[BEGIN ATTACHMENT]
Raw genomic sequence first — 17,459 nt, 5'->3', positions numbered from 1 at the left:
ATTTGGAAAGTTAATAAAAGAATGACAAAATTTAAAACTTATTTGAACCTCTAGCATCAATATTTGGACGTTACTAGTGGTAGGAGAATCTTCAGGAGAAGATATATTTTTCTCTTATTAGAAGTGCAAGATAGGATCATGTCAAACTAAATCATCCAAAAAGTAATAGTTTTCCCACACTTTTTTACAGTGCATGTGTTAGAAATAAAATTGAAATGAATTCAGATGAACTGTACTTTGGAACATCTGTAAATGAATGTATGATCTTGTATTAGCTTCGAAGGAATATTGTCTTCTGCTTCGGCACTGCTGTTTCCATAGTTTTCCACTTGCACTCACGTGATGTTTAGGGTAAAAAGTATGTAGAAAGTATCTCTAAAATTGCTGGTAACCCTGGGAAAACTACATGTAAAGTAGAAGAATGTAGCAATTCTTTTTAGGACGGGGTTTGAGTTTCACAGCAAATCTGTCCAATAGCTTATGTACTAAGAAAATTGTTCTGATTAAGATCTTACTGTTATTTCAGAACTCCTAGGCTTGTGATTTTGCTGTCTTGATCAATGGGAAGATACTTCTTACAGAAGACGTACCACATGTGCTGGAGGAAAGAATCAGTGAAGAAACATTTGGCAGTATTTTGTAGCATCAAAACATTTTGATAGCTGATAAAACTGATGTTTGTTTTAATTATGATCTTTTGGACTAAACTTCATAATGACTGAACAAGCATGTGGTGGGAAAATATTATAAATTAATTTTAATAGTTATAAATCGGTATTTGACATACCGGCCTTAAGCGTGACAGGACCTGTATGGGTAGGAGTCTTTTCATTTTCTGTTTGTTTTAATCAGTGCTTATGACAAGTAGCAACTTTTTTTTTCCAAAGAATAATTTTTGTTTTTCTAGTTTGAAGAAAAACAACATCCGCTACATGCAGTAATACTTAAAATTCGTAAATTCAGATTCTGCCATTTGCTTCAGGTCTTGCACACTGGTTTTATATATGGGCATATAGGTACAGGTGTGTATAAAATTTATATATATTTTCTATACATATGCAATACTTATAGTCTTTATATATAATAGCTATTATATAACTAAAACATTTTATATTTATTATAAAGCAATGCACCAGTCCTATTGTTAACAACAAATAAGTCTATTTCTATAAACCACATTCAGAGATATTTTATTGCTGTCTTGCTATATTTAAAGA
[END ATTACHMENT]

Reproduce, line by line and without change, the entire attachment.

Raw genomic sequence first — 17,459 nt, 5'->3', positions numbered from 1 at the left:
ATTTGGAAAGTTAATAAAAGAATGACAAAATTTAAAACTTATTTGAACCTCTAGCATCAATATTTGGACGTTACTAGTGGTAGGAGAATCTTCAGGAGAAGATATATTTTTCTCTTATTAGAAGTGCAAGATAGGATCATGTCAAACTAAATCATCCAAAAAGTAATAGTTTTCCCACACTTTTTTACAGTGCATGTGTTAGAAATAAAATTGAAATGAATTCAGATGAACTGTACTTTGGAACATCTGTAAATGAATGTATGATCTTGTATTAGCTTCGAAGGAATATTGTCTTCTGCTTCGGCACTGCTGTTTCCATAGTTTTCCACTTGCACTCACGTGATGTTTAGGGTAAAAAGTATGTAGAAAGTATCTCTAAAATTGCTGGTAACCCTGGGAAAACTACATGTAAAGTAGAAGAATGTAGCAATTCTTTTTAGGACGGGGTTTGAGTTTCACAGCAAATCTGTCCAATAGCTTATGTACTAAGAAAATTGTTCTGATTAAGATCTTACTGTTATTTCAGAACTCCTAGGCTTGTGATTTTGCTGTCTTGATCAATGGGAAGATACTTCTTACAGAAGACGTACCACATGTGCTGGAGGAAAGAATCAGTGAAGAAACATTTGGCAGTATTTTGTAGCATCAAAACATTTTGATAGCTGATAAAACTGATGTTTGTTTTAATTATGATCTTTTGGACTAAACTTCATAATGACTGAACAAGCATGTGGTGGGAAAATATTATAAATTAATTTTAATAGTTATAAATCGGTATTTGACATACCGGCCTTAAGCGTGACAGGACCTGTATGGGTAGGAGTCTTTTCATTTTCTGTTTGTTTTAATCAGTGCTTATGACAAGTAGCAACTTTTTTTTTCCAAAGAATAATTTTTGTTTTTCTAGTTTGAAGAAAAACAACATCCGCTACATGCAGTAATACTTAAAATTCGTAAATTCAGATTCTGCCATTTGCTTCAGGTCTTGCACACTGGTTTTATATATGGGCATATAGGTACAGGTGTGTATAAAATTTATATATATTTTCTATACATATGCAATACTTATAGTCTTTATATATAATAGCTATTATATAACTAAAACATTTTATATTTATTATAAAGCAATGCACCAGTCCTATTGTTAACAACAAATAAGTCTATTTCTATAAACCACATTCAGAGATATTTTATTGCTGTCTTGCTATATTTAAAGA